The Rebirth of Comedy, 1942–1949

in Knossos & the Prophets of Modernism

Published by University of Chicago Press

Published in print May 2009 | ISBN: 9780226289533
Published online March 2013 | e-ISBN: 9780226289557 | DOI:
The Rebirth of Comedy, 1942–1949

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This chapter reviews the Minoan adventures of Hilda Doolittle and Robert Graves during and immediately after the Second World War. Doolittle and Graves were responsible for shepherding the more Dionysian fragments of Arthur Evans's Cretan pacifism across the apocalyptic wasteland of the Second World War. The Cretan material from “The Majic Ring” is united with the Psyche symbol that Doolittle borrowed from Arthur Evans to create an archetype of female defiance in the face of the insanity of war. “The Majic Ring” explores of one of the most painful, recurring themes of Doolittle's life. Seven Days in New Crete is founded upon a premise that Graves had begun to delineate in a 1937 antiwar manifesto. Doolittle and Graves survived their brushes with death only to find themselves enduring another global conflagration, and also recreated Minoan Crete as the goddess-worshipping Atlantis that must surely have existed before humans invented war.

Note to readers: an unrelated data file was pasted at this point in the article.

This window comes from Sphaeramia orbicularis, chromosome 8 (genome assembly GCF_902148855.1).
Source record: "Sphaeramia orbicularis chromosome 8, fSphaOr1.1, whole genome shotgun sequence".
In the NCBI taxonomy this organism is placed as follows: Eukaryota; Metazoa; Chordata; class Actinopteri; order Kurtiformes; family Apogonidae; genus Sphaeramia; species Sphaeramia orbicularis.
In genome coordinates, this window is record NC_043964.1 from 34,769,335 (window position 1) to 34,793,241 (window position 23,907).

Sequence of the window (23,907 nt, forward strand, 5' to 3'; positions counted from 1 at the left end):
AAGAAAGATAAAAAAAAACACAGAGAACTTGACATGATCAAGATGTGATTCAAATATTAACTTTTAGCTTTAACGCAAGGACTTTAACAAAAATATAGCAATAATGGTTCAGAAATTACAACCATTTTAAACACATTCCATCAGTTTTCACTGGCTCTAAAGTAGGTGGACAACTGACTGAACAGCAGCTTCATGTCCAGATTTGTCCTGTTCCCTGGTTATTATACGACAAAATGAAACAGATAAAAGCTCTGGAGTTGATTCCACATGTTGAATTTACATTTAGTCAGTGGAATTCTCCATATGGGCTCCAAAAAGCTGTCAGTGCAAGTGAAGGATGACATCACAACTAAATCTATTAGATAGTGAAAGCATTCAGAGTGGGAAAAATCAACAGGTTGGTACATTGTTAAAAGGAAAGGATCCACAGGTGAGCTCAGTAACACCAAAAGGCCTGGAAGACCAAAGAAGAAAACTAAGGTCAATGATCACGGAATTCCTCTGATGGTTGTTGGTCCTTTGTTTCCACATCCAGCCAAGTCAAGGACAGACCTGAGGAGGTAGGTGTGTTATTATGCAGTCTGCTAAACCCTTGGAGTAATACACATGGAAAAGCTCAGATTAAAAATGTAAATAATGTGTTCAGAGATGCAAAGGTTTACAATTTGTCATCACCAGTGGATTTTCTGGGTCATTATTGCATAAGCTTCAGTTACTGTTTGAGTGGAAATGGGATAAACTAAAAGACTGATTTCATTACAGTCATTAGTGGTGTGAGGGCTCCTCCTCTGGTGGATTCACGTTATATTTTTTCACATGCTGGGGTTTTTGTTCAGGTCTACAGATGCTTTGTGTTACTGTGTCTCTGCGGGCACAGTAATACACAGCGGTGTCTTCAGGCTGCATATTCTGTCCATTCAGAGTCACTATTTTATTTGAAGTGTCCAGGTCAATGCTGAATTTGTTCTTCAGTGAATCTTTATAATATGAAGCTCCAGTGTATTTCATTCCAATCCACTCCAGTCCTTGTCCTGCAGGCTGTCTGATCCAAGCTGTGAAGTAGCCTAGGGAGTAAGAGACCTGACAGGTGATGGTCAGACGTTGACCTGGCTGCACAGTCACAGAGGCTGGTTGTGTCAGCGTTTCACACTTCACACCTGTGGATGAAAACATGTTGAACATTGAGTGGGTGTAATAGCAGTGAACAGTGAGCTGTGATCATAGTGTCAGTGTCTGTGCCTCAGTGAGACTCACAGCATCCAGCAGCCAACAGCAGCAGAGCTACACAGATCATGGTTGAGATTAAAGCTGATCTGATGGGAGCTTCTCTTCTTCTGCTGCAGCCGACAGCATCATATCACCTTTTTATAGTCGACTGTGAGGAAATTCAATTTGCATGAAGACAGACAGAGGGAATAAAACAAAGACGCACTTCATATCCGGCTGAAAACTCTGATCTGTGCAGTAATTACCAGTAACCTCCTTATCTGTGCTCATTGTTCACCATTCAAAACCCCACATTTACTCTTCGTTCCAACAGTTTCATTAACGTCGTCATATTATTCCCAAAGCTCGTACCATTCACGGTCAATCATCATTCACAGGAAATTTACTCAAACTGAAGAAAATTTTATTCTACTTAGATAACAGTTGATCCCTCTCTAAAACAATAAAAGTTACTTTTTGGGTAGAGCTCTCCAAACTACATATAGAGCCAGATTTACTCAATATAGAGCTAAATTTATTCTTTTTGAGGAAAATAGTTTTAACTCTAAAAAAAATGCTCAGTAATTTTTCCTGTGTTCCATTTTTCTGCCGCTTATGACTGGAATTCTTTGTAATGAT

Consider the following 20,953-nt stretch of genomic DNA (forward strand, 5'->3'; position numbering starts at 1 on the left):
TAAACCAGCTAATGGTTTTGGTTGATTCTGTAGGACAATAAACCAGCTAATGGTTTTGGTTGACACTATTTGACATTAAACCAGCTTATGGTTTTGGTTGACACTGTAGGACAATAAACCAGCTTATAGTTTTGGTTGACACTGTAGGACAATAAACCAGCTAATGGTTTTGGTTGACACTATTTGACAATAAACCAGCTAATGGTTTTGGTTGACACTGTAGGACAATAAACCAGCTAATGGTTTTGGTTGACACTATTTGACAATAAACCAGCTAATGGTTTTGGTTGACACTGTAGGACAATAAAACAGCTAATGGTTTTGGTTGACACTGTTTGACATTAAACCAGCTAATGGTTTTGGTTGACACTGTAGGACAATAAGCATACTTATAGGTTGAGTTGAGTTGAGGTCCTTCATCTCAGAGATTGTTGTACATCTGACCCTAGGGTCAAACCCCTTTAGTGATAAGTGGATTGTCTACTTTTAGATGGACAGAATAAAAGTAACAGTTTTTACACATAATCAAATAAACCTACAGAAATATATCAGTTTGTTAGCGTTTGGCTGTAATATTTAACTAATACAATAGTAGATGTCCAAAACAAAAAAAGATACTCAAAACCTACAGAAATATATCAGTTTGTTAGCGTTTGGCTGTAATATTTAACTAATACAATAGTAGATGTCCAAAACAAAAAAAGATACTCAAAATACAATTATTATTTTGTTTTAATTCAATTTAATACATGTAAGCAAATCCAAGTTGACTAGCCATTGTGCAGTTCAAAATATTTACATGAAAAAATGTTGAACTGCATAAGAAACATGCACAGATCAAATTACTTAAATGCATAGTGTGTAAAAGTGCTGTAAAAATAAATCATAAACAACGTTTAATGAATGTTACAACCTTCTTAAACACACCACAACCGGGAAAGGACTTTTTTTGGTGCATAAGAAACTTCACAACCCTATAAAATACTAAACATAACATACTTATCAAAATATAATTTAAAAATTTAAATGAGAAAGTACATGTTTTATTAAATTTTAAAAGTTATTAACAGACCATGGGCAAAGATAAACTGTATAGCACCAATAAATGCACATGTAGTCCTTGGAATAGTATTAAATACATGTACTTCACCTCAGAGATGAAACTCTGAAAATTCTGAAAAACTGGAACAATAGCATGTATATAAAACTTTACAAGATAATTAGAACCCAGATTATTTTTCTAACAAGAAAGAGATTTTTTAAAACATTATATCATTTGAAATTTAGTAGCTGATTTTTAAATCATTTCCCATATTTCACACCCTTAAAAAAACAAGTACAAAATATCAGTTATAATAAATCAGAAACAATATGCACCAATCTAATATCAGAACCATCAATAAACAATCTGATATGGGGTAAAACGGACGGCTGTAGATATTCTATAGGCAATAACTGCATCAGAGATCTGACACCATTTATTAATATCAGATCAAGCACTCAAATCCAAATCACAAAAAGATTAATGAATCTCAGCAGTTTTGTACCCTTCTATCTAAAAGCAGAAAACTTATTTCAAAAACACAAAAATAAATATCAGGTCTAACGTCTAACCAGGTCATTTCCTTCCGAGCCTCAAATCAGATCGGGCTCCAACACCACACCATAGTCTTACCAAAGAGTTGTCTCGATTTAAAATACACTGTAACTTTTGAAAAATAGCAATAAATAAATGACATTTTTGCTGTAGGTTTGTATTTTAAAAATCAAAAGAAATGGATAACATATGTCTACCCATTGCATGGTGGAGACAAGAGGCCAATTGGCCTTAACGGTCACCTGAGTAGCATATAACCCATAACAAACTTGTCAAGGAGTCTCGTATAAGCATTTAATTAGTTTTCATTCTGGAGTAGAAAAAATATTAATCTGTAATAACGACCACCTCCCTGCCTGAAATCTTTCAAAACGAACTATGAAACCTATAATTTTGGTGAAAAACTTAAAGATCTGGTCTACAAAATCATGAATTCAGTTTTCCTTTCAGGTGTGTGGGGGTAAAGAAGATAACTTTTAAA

Keywords: Hilda Doolittle; Robert Graves; Second World War; Arthur Evans; Cretan pacifism; Majic Ring; New Crete; Minoan Crete

Chapter.  13145 words. 

Subjects: Social and Cultural History

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